8. Since this blog is named Looking for the Panacea, what would be your Panacea Candidates?
First of all, thanks for including FRAGMENTS as a Panacea candidate! That's awesome and incredibly flattering. As for picking two of my own candidates: Easy! My top two books of all time are both ones that I would consider Panaceas. In SF, it's Dune by Frank Herbert. Such an amazing book: the science, the cultures, the characters, the story. There's so much depth here, so many incredible layers of plot and character, I can't recommend it highly enough. In general fiction, Les Miserables by Victor Hugo, which I have read, unabridged, twice. If you only know it from the musical, you're missing out on one of the greatest epic stories ever told--the vilest villains, the greatest heroes, the most inspiring stories of loss and sacrifice and redemption. If I ever write a book half as good as either of these, I'll consider it a miracle.


  1. Partials has been on my 'to read' list for a while, I love the sound of the plot - and that cover looks creepy! This fits in nicely with Kelley's post on genetic engineering today (or yesterday for you, haha).

    Aww, poor Hufflepuff!

    1. Partials is amazing! And there's quite a bit of science in there too. Definitely on the heavier side of YA Sci-Fi

  2. It is so true that no one wants to be in Hufflepuff! Tonks rocked and she was in Hufflepuff!

    1. I'm a Ravenclaw haha. I just LOVE the idea of the common room. SO AWESOME.

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  4. I am a proud hufflepuff guys, HUFFLEPUFF REPRESENT! *sorry I had to add that in* Anyway, the Partials series is one of the first novels I've read when I started blogging and I absolutely love it! I can't wait for Ruins and thanks for sharing :D

    *sorry for the other deleted comment, I was logged onto the wrong account!

    1. nice one haha. I be a Ravenclaw :P
      I KNOW RIGHT! Stupid cliffhanger ending of Fragments...Why can't Ruins be released sooner T.T

      lol no problem!

  5. It's been a long time since I have seen Dan Well's name. I read and loved his John Cleaver series, and have always wanted to read more of him. So I guess that Partials will be my next Dan Wells book :D Hopefully I love it as much as I do the John Cleaver series.

    "SF allows us to explore all of these new ideas and their ramifications and our reactions to them." <-- This is one of the reasons I love to read sci-fi also. So many different things could happen in the future or because of technology, and exploring those possibilities in books is just so amazing.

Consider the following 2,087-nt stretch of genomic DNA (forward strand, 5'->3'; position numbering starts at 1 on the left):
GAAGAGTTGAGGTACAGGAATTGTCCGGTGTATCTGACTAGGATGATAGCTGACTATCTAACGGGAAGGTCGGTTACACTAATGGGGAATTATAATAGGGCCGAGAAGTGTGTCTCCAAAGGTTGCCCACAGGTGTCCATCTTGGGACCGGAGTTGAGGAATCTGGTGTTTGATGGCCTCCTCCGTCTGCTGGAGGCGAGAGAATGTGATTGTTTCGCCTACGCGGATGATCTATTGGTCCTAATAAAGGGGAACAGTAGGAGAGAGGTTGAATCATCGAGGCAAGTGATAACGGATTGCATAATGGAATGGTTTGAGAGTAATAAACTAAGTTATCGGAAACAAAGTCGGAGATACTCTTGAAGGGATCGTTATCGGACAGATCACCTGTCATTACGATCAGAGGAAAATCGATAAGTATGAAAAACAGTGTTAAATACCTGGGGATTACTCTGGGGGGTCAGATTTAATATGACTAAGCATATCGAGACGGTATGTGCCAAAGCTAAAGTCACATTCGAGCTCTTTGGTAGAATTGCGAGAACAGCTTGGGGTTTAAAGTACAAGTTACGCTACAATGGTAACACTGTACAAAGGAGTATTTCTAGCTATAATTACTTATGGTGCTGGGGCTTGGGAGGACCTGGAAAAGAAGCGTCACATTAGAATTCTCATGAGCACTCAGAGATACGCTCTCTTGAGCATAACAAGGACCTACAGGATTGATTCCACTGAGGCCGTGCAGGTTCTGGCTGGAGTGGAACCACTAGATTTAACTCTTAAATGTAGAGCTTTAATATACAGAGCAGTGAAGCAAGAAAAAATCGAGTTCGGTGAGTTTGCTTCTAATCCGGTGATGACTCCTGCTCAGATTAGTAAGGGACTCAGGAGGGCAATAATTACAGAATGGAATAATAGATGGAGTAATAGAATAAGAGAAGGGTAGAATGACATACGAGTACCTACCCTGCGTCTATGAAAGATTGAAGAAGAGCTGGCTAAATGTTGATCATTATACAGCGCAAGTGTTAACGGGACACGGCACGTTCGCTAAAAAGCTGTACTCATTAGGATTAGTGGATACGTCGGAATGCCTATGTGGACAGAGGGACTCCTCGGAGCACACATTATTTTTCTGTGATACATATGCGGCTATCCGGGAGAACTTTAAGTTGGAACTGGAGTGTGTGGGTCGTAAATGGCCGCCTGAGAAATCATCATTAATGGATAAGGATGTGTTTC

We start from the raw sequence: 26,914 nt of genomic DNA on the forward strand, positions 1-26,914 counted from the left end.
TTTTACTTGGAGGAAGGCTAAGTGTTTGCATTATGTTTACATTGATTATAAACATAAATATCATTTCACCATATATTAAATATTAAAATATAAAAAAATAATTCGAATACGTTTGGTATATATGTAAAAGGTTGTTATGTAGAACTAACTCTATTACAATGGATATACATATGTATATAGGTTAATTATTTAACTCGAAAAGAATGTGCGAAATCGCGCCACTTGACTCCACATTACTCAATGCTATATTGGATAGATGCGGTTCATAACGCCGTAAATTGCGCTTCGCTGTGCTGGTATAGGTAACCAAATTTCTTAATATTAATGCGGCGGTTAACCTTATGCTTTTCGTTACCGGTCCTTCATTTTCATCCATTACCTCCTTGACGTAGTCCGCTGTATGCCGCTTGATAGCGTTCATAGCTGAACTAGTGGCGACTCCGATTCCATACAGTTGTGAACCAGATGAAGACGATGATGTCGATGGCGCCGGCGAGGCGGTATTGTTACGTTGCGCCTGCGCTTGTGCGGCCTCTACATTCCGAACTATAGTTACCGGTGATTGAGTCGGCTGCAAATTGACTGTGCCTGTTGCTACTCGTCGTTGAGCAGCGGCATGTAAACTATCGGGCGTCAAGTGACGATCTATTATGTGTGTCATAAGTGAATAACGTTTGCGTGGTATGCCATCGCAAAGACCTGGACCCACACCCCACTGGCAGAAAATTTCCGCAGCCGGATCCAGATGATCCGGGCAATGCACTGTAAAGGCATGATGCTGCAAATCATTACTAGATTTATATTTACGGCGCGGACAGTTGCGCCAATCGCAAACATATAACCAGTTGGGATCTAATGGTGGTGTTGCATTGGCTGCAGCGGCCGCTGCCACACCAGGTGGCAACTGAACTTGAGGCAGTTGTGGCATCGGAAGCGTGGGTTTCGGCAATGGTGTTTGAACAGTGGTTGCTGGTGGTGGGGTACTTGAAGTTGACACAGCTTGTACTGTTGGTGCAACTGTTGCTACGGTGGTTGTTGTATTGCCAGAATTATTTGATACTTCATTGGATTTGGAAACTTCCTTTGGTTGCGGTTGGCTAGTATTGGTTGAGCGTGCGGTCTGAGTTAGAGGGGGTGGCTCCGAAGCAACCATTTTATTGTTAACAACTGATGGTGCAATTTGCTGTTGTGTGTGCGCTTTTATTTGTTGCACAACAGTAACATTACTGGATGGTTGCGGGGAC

Haha, I actually made a Pottermore account in hopes of getting into Hufflepuff. Sadly, I got into Gryffindor instead, which I really don't think I would belong in >_< Oh well. I'll just look enviously at the people who are in that house :P

    1. I haven't actually read the John Cleaver series! I probably should give it a go seeing as though I love this series so much.

      Exploring possibilities is definitely the best aspect of sci-fi. It's so interesting seeing the ideas authors can come up with!

      Awww. I answered as honestly as possible and lo and behold got Ravenclaw! Which was what I wanted haha. To be honest I've forgotten my password for Pottermore now though. Haven't been on for a while.

  6. I love Gryffindor but Hufflepuff is my second favourite! So true how not many people are in that house.

    Great interview! <33

    1. I guess it's because bravery or intelligence is cooler than kindness? And then there are those snarky people who go for Slytherin because they like being evil haha

  7. "SF is appealing because it's a modern mythology, replacing gods and magic with spaceships and computers, but telling the same kind of primal, epic stories that have formed the heart of storytelling since the earliest days of human civilization."

    Amen to that statement!

    I have yet to read Partials but I'm definitely looking forward to starting this series!
    Haven't read Dune either but my Panacea Candidate for the Sci-Fi genre is Ender's Game and The 5th Wave.

    Thanks for sharing this lovely interview, guys! :)

    1. Ender's Game was great! It was a bit weird wrapping my head around how a 6 year old kid could do all the stuff that he could at the start of the book though (I think he was only that old. Although by the end I think he was 10 or 11 or sth).

      And The 5th Wave! So well written :3